New York Times - 07/21/2006
"As it gleefully smashes boundaries and blurs the line between comedy and melodrama, it dares you to lapse into laughter."
Hardboiled and at times incongruous, Lee Daniels's (MONSTER'S BALL) directorial debut sets out to smash stereotypes with a noirish crime thriller about loyalty, loss, love, and guilt. Cuba Gooding Jr. (MEN OF HONOR) and Helen Mirren (CALENDAR GIRLS) star as Mikey and Rose, a pair of contract killers. Once stepmother and son, they are now lovers as well as partners, and have decided to do one last job together before Rose leaves the business due to her terminal cancer. Brutal criminal Clayton (Stephen Dorff) has hired them to take care of members of his inner circle--including his pregnant wife, Vickie (Vanessa Ferlito, SPIDER MAN 2)--but when the pair goes to carry out the job, Vickie goes into labor and Rose suffers a crisis of conscience. Rose helps Vickie through the birth and adopts both mother and son, going into hiding and telling Clayton the job was done. The four briefly form a strange kind of family before illness, tragedy, and the past inevitably disturb their tenuous peace.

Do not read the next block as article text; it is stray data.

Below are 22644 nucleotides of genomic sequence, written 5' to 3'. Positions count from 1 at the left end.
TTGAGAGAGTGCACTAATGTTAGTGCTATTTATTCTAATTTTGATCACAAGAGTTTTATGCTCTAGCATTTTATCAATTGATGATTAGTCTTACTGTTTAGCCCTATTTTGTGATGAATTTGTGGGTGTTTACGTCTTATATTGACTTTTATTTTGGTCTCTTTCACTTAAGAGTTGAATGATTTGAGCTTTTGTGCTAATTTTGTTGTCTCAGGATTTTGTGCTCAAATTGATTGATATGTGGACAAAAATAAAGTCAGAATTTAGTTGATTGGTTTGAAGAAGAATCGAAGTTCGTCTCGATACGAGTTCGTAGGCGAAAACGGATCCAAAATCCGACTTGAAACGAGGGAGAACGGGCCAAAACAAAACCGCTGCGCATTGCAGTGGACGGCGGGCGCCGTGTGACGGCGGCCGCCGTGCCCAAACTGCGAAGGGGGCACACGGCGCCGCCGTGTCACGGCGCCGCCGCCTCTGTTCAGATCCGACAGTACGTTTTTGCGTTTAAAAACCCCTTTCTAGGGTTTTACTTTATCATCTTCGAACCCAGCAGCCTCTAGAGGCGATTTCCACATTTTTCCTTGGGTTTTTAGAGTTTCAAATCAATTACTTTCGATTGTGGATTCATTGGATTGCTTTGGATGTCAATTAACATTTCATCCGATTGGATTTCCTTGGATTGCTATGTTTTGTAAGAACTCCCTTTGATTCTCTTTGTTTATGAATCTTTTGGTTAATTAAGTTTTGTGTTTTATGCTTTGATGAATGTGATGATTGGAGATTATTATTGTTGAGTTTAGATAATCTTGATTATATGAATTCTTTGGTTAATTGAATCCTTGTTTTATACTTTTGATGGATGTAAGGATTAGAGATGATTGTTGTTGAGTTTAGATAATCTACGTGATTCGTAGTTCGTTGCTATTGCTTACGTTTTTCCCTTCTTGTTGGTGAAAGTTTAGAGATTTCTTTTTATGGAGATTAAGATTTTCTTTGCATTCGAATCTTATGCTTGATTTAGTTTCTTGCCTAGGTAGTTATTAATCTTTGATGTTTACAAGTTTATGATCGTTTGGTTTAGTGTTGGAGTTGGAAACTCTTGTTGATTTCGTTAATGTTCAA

The chemistry between Mirren and Gooding is intense and unforced, forming just one aspect of this great cast that also includes Joseph Gordon Levitt (BRICK) as a doctor who ministers to the criminal element, and Mo'nique as his demanding girlfriend. The film's gorgeous cinematography offsets the high violence quotient, which begins with an early scene involving a pool cue that audiences aren't likely to forget. SHADOWBOXER is a film that interests by virtue of its unusual casting, fast-paced story, and well-shot look.